Nitrogen transformation processes and gaseous emissions from a humic gley soil at two water filled pore spaces

Elsevier, Soil and Tillage Research, Volume 198, April 2020
Clagnan E., Rolfe S.A., Thornton S.F., Krol D., Richards K.G., Lanigan G. et al.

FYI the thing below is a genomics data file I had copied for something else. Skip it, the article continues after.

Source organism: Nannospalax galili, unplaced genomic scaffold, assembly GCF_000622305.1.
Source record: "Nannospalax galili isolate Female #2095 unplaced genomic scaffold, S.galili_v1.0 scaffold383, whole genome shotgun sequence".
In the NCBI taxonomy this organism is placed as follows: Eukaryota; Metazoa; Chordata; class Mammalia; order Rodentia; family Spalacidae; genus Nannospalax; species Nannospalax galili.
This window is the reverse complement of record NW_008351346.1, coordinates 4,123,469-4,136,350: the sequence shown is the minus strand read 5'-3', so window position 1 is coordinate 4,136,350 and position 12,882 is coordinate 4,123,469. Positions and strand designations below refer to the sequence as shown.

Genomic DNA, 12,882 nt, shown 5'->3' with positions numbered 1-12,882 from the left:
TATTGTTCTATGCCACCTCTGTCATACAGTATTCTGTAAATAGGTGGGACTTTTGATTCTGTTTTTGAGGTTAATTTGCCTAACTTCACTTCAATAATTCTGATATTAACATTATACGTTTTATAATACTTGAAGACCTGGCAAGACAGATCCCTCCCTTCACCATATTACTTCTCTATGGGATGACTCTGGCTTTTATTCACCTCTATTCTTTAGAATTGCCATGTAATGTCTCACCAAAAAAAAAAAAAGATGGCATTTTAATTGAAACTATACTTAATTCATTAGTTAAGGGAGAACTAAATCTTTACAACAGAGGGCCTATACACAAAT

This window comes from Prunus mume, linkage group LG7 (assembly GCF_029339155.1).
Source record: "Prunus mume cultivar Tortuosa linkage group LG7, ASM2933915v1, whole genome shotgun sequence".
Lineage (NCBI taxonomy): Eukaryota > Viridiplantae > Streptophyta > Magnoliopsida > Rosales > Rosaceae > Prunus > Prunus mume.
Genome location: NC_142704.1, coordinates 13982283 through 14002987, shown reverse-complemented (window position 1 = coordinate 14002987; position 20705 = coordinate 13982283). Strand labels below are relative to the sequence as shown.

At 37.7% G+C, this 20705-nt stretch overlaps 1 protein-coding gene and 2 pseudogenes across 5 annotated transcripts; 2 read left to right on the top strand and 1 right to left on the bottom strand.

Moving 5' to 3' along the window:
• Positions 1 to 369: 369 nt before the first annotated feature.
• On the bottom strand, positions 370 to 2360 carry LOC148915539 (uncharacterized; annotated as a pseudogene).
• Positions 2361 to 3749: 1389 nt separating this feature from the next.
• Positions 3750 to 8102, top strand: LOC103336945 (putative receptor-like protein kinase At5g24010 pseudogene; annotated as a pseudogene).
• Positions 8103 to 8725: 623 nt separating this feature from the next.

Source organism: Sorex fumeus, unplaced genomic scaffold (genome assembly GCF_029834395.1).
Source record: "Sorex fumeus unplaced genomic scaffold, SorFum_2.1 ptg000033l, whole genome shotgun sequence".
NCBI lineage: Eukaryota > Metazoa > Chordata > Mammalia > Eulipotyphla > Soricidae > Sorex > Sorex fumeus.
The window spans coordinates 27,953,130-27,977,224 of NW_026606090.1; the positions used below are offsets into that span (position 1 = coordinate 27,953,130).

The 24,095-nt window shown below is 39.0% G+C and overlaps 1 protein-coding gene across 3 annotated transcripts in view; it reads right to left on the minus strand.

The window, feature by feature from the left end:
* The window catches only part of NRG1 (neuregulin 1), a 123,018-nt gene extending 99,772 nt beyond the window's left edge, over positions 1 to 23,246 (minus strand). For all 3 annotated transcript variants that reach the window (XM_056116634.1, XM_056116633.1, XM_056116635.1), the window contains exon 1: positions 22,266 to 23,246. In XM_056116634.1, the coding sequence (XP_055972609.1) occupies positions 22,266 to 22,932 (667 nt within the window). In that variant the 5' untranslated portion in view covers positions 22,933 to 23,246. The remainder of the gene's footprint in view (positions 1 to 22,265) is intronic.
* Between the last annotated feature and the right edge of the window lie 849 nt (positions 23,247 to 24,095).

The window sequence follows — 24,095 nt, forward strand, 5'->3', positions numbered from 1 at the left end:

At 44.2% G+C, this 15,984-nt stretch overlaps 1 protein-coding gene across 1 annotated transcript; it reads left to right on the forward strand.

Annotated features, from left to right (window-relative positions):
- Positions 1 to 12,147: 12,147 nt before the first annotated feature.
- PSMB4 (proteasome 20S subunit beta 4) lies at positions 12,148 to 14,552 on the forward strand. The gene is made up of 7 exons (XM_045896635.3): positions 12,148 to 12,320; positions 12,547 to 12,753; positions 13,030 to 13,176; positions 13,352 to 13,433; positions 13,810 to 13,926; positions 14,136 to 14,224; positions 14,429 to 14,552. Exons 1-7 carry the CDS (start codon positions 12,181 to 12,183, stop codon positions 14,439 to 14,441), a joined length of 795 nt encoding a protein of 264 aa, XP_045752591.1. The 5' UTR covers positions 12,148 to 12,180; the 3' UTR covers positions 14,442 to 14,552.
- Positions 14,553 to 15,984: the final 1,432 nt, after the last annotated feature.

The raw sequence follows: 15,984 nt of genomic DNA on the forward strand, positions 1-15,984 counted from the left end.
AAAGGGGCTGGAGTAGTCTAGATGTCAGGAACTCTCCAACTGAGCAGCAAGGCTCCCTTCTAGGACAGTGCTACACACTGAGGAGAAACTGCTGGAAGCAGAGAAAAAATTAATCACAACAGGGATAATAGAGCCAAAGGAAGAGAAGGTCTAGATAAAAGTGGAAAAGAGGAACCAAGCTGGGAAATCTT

The artificial drainage of heavy textured gley soils is prevalent on pasture. Drainage of a soil profile reduces the water filled pore space (WFPS) in the upper soil horizons with consequences for N2 and N2O emissions, the fate of nitrogen (N), transformational processes and microbial and bacterial communities. The present intact soil column study with isotopically enriched fertiliser investigates all these aspects simultaneously under two WFPS treatments (80% (HS) and 55% (LS) saturation). Results showed significant differences in nitrous oxyde (N2O) emissions, in both pattern and amount, with maxima at 11.97 mg N2O-N/m2h for HS and at 1.64 for LS. Isotopic enrichment data showed a significant predominance (74.8–97.2%) of nitrification in LS, with a possible reduction in NH4+ but a higher concentration of nitrate (NO3−) in N losses. Denitrification dominated in HS (72.5–73.4%), possibly leading to high ammonium (NH4+) losses. Enrichment values showed differential apportionment patterns. A high component of N2O emission derived from denitrification in HS (6.0% HS; 0.4% LS) with a significant amount of N2O (62.9%) transformed to N2 (3.7% LS). A higher percentage of 15N was retained in LS soil. HS showed a lower amount of unaccounted N highlighting lower losses. Differences in gene copy concentrations (GCC) were found across most analysed genes (16S, nirS, nirK, nosZ1, nosZ2, amoA and nrfA). Both HS and LS treatments showed similar potentials for N2O production and its reduction to N2, but a reduced potential for nitrification and dissimilatory nitrate reduction to ammonium (DNRA) in HS. This study explained the effect of drainage and rewetting on gaseous emissions providing an explanation in terms of community switches. On the current soil type, structures to manage watertable heights would push the system towards complete denitrification with only N2 production but may present risks in terms of ammonia (NH3) and NH4+ losses.